What is your name?
Where do you live?
Lincoln, Nebraska, United States
Have you ever been in a drought before?
This question is tough for droughts. Droughts occur in all climates, but many times they sneak up on people and we don’t realize that we are in a drought until some serious impacts are occurring. Having said that, I experienced seeing impacts from the severe 1976-77 drought in the north-central part of the U.S. I also lived in the Midwest during the very severe 1988 drought. Finally, the region around Lincoln has experienced drought from about September 1999 through June 2000.
If so, on what date and at what time did this event occur? (approximately)
Droughts by nature are such that it is frequently difficult to know when they begin. Sometimes it is even more difficult to know when they are over. Often times the impacts of a drought can last several years after the precipitation has returned to normal levels.
Where did it occur?
Again, droughts occur in virtually all climates of the world, which is unlike just about every other natural disaster. Droughts can occur in deserts and in rainforests. There is a difference between drought and aridity. Aridity describes a region that is naturally dry. A drought in an arid region occurs when precipitation is even less than expected or normal for this arid region.
What is your job at the National Drought Mitigation Center?
I am a Climate Impacts Specialist at the National Drought Mitigation Center. I look at identifying how a drought impacts a region. Generally there are 3 kinds of drought impacts: economic, environmental, and social. It is very difficult to quantify how bad impacts are from drought because there is rarely any physical damage as there is with other hazards. I also do a lot of education for the public and government officials so that they can understand drought and how to prepare for drought in their area.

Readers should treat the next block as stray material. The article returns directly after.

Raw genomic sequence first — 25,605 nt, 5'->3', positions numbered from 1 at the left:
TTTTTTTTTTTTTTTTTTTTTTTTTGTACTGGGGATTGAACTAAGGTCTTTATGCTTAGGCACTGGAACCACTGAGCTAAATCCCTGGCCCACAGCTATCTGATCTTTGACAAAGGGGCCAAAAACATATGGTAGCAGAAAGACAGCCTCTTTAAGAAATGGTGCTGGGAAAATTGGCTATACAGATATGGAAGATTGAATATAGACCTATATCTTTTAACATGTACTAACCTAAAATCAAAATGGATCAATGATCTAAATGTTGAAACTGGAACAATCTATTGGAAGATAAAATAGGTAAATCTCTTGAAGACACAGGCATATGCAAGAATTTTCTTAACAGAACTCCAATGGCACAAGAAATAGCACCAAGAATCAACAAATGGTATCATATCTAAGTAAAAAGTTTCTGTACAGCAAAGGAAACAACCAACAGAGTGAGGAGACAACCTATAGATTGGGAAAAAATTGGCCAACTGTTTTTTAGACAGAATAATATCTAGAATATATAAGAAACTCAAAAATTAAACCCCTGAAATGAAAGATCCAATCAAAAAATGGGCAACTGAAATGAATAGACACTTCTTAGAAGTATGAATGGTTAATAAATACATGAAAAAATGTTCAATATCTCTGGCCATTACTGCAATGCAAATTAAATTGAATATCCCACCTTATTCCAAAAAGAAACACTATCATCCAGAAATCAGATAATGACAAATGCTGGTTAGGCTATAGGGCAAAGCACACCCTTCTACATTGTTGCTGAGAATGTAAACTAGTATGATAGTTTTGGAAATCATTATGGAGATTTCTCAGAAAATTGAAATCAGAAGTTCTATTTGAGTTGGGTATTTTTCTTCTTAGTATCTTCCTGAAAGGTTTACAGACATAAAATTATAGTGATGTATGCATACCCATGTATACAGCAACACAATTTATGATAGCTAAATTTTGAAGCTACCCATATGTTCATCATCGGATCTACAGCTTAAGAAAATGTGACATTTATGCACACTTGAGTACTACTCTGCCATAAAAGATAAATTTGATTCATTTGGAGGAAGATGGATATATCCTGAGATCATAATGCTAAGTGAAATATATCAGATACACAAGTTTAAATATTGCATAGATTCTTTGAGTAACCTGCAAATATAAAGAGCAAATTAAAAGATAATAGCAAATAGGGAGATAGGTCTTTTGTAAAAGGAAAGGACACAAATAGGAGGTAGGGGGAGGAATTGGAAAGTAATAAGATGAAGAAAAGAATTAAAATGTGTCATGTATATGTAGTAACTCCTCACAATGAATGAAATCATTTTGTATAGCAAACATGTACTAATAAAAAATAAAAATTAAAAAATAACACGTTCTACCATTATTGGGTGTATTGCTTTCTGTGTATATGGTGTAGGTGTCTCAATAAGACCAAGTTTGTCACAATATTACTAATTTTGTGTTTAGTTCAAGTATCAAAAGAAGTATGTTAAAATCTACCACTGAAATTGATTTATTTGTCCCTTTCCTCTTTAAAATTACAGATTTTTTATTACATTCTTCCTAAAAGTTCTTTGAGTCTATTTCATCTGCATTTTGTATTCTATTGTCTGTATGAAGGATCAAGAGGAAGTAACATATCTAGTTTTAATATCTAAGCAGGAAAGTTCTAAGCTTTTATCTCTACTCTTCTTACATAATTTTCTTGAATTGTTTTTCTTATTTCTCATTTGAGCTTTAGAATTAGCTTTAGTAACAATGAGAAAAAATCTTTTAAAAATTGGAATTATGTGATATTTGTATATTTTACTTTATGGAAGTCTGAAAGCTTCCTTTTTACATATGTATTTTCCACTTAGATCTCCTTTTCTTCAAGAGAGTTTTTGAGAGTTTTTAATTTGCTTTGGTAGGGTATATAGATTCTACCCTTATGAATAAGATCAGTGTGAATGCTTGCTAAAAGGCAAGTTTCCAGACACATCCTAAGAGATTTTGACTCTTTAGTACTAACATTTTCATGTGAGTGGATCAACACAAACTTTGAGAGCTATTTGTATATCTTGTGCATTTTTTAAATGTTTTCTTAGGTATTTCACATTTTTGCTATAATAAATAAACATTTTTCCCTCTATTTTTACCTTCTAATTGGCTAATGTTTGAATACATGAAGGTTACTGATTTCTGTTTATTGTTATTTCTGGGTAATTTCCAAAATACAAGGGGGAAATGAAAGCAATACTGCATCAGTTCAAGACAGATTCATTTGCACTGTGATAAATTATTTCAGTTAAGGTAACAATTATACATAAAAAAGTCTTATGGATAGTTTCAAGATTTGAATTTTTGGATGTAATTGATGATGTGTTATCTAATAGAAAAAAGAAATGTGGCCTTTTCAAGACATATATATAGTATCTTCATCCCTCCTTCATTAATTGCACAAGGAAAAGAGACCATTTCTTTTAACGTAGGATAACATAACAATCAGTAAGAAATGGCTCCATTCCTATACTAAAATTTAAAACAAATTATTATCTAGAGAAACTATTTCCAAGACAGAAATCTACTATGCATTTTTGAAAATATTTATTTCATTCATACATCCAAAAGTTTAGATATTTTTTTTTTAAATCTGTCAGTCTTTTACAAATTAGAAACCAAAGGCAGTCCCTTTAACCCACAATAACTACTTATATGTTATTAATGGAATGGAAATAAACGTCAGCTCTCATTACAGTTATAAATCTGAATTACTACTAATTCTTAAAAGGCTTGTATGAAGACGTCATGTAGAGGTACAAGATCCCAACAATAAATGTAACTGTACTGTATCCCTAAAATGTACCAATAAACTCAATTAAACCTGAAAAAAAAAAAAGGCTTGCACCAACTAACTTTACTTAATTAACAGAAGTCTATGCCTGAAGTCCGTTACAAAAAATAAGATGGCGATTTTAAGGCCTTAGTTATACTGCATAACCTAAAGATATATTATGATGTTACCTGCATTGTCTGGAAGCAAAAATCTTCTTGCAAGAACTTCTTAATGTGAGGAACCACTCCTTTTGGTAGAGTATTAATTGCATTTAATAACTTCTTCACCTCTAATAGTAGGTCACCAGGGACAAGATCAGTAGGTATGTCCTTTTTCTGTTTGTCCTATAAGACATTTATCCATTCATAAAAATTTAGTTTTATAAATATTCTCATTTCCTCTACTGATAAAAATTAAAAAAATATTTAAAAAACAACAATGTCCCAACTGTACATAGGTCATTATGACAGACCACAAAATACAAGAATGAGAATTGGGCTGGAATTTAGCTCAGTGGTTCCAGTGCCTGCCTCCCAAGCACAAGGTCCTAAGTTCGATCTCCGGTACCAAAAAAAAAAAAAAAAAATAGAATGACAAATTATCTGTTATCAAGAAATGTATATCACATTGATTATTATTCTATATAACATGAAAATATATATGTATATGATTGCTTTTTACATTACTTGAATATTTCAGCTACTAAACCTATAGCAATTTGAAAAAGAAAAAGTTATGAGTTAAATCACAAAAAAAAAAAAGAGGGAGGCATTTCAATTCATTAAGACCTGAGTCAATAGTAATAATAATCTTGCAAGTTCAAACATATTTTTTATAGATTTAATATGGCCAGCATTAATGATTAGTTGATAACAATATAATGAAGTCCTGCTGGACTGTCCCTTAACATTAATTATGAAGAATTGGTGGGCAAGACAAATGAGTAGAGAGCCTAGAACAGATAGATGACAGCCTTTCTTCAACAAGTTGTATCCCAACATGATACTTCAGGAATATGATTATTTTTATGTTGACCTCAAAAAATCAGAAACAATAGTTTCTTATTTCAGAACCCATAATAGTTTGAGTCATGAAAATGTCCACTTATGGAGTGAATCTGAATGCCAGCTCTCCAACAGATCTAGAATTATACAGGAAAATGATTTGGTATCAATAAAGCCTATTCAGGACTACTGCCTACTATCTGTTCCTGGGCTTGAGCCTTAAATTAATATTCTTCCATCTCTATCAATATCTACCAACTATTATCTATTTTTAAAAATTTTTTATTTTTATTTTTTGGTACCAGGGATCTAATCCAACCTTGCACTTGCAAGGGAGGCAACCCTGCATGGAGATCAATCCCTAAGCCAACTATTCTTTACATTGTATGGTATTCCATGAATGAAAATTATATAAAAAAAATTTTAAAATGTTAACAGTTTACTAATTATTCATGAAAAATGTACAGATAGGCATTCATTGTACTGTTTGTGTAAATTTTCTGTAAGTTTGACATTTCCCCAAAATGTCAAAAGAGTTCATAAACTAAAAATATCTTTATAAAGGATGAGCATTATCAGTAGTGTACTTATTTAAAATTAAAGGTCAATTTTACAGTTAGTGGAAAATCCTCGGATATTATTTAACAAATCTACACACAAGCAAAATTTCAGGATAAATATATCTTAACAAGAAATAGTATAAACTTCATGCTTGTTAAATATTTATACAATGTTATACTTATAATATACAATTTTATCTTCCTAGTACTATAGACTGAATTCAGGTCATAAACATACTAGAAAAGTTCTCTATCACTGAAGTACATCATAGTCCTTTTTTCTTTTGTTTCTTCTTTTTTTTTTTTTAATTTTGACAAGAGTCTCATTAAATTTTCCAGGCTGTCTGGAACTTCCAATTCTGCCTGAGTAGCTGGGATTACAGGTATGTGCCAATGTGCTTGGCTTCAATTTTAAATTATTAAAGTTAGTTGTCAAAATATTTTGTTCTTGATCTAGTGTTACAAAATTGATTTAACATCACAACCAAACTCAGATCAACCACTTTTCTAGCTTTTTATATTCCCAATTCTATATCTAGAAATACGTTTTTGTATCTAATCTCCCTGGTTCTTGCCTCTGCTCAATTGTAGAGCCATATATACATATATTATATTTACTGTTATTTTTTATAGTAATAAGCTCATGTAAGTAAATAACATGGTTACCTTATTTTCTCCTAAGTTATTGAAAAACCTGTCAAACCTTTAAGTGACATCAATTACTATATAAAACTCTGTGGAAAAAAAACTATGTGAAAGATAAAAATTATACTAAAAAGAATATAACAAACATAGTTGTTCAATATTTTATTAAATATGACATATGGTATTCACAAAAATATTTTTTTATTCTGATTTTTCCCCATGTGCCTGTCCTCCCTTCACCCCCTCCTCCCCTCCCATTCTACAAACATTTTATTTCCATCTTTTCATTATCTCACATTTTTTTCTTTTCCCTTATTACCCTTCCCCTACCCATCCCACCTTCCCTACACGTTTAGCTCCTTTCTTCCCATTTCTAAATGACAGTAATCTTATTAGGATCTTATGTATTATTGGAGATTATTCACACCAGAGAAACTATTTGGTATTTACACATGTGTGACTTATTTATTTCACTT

About how many droughts occur/begin/continue internationally each year?
This is a good question, but one I can not answer. The reason is because each drought is unique in each area and all droughts vary by 3 characteristics: intensity, duration, and spatial extent. We know a few things in general terms. As I have said before, droughts occur in all climates around the world. In the U.S., we say that about 10% of the country is experiencing severe or extreme drought at any one particular time. In fact, there has been NO year since 1895 that severe to extreme drought has not occurred somewhere within the United States. In 1934, meanwhile, almost 70% of the U.S. was experiencing severe or extreme drought at one time.
How long can droughts last?
Duration is one of the three characteristics that make each drought unique. Droughts can last from a few weeks (which may seriously affect agriculture) to lasting for years or even decades. Tree-ring analyses in the United States have shown that some parts of the country have experienced 20-30 year droughts in the past. This is true in the Southwest U.S. and in the Great Plains. In wetter regions, the length of droughts are probably less than in drier, more arid regions.
What are some of the things you see in a drought area? Please describe it visually.
It depends upon the region and it really depends on the impacts. Sometimes a drought can be occurring but there are no impacts as a result and it may look perfectly normal to the citizens in that region.
What are some of the problems that your organization has to mitigate? Famine? Dehydration? Re-vegetation?